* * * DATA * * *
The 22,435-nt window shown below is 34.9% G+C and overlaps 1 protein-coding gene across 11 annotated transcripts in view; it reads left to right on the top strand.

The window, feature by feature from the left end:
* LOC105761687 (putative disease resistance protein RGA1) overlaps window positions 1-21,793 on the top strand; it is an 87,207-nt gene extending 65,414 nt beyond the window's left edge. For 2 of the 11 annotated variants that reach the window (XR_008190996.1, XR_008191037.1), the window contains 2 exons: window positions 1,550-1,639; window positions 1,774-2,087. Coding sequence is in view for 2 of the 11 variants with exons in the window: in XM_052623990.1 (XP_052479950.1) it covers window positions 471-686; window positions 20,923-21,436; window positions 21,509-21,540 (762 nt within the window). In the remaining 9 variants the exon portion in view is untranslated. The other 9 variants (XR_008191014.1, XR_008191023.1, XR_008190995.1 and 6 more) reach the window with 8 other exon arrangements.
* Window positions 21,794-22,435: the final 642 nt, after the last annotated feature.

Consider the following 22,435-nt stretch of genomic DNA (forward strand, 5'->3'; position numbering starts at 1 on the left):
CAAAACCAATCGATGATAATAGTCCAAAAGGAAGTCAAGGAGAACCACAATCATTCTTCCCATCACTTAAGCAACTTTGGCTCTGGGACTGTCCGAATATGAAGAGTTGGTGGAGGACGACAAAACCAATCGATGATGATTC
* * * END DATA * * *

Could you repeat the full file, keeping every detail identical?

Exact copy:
The 22,435-nt window shown below is 34.9% G+C and overlaps 1 protein-coding gene across 11 annotated transcripts in view; it reads left to right on the top strand.

The window, feature by feature from the left end:
* LOC105761687 (putative disease resistance protein RGA1) overlaps window positions 1-21,793 on the top strand; it is an 87,207-nt gene extending 65,414 nt beyond the window's left edge. For 2 of the 11 annotated variants that reach the window (XR_008190996.1, XR_008191037.1), the window contains 2 exons: window positions 1,550-1,639; window positions 1,774-2,087. Coding sequence is in view for 2 of the 11 variants with exons in the window: in XM_052623990.1 (XP_052479950.1) it covers window positions 471-686; window positions 20,923-21,436; window positions 21,509-21,540 (762 nt within the window). In the remaining 9 variants the exon portion in view is untranslated. The other 9 variants (XR_008191014.1, XR_008191023.1, XR_008190995.1 and 6 more) reach the window with 8 other exon arrangements.
* Window positions 21,794-22,435: the final 642 nt, after the last annotated feature.

Consider the following 22,435-nt stretch of genomic DNA (forward strand, 5'->3'; position numbering starts at 1 on the left):
CAAAACCAATCGATGATAATAGTCCAAAAGGAAGTCAAGGAGAACCACAATCATTCTTCCCATCACTTAAGCAACTTTGGCTCTGGGACTGTCCGAATATGAAGAGTTGGTGGAGGACGACAAAACCAATCGATGATGATTC